ATHENS – With Parliament in a summer skeleton crew session, Greece’s coalition government plans to ram through a multi-bill of more than 600 unfinished reforms demanded by international lenders.
The Troika of the European Union-International Monetary Fund-European Central Bank (EU-IMF-ECB) is holding back a next installment of one billion euros until the package is adopted.
But with disagreement between Prime Minister Antonis Samaras’ ruling New Democracy Conservatives and its partner the PASOK Socialists over some issues, the bill reportedly won’t contain all the Troika insisted upon, such as the scrapping of nuisance taxes. Those could be added later.
The multi-bill, however, will contain a provocative plan to allow development along the coastline and adding 400 jobs to the Gneral Secretariat for Revenues, whose first chief, Haris Theoharis recently quit after it was said the government objected to him chasing high-profile tax cheats who have largely escaped austerity measures hitting most Greeks.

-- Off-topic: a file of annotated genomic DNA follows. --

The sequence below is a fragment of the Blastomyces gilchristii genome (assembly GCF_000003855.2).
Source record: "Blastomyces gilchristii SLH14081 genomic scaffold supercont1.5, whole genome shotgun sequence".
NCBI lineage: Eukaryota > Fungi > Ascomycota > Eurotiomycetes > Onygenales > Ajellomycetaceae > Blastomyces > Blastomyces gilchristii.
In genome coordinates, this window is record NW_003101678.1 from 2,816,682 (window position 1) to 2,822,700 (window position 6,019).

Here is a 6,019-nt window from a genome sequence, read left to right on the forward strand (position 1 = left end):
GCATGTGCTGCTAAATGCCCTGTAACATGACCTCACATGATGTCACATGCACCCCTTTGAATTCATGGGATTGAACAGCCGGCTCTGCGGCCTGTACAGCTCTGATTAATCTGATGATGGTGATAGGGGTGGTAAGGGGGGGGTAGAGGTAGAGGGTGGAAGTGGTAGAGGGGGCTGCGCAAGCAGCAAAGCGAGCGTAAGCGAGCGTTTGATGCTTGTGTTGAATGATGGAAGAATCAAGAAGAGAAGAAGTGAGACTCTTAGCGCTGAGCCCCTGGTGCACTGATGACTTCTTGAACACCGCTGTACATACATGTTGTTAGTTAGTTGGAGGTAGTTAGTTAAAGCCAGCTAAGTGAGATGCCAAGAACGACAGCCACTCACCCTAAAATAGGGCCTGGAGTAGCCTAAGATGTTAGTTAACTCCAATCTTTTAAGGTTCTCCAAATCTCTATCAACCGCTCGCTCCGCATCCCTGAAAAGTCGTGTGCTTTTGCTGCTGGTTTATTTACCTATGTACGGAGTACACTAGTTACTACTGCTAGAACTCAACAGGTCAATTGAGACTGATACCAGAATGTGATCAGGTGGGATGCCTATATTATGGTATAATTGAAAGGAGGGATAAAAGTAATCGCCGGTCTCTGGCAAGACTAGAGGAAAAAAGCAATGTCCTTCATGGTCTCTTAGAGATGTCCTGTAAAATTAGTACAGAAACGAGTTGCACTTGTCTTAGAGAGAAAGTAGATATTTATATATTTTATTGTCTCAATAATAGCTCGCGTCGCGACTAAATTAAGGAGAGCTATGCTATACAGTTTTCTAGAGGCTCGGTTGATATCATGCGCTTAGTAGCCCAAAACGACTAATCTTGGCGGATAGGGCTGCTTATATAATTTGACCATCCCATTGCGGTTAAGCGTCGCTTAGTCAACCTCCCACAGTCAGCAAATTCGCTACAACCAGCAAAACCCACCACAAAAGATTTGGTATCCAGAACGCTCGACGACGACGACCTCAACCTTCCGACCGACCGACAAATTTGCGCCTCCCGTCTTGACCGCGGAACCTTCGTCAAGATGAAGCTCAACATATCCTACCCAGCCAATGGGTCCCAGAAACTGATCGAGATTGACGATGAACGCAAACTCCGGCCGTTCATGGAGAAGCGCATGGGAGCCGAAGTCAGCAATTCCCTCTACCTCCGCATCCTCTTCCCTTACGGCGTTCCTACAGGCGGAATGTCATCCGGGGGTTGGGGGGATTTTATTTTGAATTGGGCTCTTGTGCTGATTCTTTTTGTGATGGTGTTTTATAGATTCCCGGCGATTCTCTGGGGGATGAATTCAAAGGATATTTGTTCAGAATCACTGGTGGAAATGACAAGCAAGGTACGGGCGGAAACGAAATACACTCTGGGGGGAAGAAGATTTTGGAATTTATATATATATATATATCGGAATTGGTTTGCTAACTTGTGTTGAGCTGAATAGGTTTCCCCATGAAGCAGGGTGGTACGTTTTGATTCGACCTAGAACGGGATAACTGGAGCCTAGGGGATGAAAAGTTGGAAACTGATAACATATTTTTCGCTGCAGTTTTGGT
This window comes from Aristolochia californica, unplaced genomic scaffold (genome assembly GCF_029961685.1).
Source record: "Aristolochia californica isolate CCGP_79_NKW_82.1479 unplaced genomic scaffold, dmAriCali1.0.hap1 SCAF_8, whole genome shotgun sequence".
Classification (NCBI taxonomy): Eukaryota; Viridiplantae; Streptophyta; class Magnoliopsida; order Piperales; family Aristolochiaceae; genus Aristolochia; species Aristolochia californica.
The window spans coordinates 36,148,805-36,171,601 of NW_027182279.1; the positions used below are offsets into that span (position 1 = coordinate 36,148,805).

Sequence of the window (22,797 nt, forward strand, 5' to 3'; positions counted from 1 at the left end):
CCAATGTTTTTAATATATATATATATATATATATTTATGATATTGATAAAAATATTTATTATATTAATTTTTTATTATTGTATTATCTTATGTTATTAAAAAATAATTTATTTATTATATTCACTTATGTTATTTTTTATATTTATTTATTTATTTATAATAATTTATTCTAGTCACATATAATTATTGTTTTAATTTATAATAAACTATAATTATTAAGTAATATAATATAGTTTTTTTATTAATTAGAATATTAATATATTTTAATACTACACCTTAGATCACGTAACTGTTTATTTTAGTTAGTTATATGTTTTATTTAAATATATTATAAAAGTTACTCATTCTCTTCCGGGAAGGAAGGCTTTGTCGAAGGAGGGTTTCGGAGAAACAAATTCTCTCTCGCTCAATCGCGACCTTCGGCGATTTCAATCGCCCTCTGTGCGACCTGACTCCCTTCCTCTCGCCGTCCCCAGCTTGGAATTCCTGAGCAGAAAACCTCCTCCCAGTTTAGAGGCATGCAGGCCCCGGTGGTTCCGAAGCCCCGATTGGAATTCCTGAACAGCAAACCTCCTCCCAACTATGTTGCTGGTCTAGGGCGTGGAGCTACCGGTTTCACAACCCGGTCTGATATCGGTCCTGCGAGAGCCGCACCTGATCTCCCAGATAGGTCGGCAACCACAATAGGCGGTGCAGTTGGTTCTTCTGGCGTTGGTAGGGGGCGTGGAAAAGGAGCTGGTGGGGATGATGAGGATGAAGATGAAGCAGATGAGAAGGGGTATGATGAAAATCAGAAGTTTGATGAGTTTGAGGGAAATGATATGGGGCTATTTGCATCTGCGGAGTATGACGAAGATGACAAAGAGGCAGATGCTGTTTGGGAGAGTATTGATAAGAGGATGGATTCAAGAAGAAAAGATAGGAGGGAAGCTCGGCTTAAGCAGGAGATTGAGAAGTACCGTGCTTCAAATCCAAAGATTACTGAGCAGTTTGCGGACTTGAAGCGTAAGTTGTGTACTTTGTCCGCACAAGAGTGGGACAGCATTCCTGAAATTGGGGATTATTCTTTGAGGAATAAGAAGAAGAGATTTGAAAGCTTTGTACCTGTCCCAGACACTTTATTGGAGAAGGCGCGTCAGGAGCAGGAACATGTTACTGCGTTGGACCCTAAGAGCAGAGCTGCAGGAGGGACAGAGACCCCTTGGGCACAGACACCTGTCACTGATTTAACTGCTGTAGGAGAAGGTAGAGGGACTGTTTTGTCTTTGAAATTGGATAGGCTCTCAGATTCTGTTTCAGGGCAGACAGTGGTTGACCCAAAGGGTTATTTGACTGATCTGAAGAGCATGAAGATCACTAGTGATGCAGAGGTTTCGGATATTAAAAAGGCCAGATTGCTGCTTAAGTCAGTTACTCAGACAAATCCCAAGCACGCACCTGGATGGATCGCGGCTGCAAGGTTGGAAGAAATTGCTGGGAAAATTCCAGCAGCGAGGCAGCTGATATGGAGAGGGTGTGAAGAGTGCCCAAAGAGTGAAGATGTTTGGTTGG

The legislation has to be voted through Parliament by August 8 so Greece can receive the next bailout monies by the end of the month. In the summer, the body has only 100 members instead of the usual 300.